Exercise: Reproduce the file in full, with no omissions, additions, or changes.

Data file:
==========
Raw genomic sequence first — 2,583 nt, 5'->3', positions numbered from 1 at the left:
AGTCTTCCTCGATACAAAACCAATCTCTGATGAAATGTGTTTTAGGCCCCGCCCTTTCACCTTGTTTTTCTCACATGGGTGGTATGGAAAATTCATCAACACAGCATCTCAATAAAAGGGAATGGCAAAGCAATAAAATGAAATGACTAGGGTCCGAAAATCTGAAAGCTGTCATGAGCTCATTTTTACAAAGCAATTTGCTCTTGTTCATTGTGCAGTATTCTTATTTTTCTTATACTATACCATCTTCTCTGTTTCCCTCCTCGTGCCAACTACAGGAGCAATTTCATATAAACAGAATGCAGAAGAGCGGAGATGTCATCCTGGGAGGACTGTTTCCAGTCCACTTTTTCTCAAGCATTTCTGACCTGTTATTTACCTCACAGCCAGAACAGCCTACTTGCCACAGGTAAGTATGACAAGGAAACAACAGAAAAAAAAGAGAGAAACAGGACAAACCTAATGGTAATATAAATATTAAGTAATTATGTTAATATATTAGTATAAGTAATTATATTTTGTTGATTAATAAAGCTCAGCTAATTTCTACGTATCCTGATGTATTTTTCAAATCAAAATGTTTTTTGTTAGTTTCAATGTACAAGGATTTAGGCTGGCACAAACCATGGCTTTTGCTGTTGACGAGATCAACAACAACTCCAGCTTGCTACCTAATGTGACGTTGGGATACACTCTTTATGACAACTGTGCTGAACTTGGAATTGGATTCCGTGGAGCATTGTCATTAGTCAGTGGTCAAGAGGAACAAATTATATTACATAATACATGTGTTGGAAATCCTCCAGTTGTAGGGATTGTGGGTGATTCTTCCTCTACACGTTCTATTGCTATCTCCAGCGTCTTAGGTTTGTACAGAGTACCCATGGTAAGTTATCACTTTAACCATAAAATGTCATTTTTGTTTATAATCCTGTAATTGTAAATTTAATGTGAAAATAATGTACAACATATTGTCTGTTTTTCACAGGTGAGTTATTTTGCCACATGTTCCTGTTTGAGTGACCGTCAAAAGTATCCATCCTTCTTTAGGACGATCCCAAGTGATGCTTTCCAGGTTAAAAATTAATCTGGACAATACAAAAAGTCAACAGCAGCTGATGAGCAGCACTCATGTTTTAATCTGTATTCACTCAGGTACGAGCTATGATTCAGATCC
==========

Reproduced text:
Raw genomic sequence first — 2,583 nt, 5'->3', positions numbered from 1 at the left:
AGTCTTCCTCGATACAAAACCAATCTCTGATGAAATGTGTTTTAGGCCCCGCCCTTTCACCTTGTTTTTCTCACATGGGTGGTATGGAAAATTCATCAACACAGCATCTCAATAAAAGGGAATGGCAAAGCAATAAAATGAAATGACTAGGGTCCGAAAATCTGAAAGCTGTCATGAGCTCATTTTTACAAAGCAATTTGCTCTTGTTCATTGTGCAGTATTCTTATTTTTCTTATACTATACCATCTTCTCTGTTTCCCTCCTCGTGCCAACTACAGGAGCAATTTCATATAAACAGAATGCAGAAGAGCGGAGATGTCATCCTGGGAGGACTGTTTCCAGTCCACTTTTTCTCAAGCATTTCTGACCTGTTATTTACCTCACAGCCAGAACAGCCTACTTGCCACAGGTAAGTATGACAAGGAAACAACAGAAAAAAAAGAGAGAAACAGGACAAACCTAATGGTAATATAAATATTAAGTAATTATGTTAATATATTAGTATAAGTAATTATATTTTGTTGATTAATAAAGCTCAGCTAATTTCTACGTATCCTGATGTATTTTTCAAATCAAAATGTTTTTTGTTAGTTTCAATGTACAAGGATTTAGGCTGGCACAAACCATGGCTTTTGCTGTTGACGAGATCAACAACAACTCCAGCTTGCTACCTAATGTGACGTTGGGATACACTCTTTATGACAACTGTGCTGAACTTGGAATTGGATTCCGTGGAGCATTGTCATTAGTCAGTGGTCAAGAGGAACAAATTATATTACATAATACATGTGTTGGAAATCCTCCAGTTGTAGGGATTGTGGGTGATTCTTCCTCTACACGTTCTATTGCTATCTCCAGCGTCTTAGGTTTGTACAGAGTACCCATGGTAAGTTATCACTTTAACCATAAAATGTCATTTTTGTTTATAATCCTGTAATTGTAAATTTAATGTGAAAATAATGTACAACATATTGTCTGTTTTTCACAGGTGAGTTATTTTGCCACATGTTCCTGTTTGAGTGACCGTCAAAAGTATCCATCCTTCTTTAGGACGATCCCAAGTGATGCTTTCCAGGTTAAAAATTAATCTGGACAATACAAAAAGTCAACAGCAGCTGATGAGCAGCACTCATGTTTTAATCTGTATTCACTCAGGTACGAGCTATGATTCAGATCC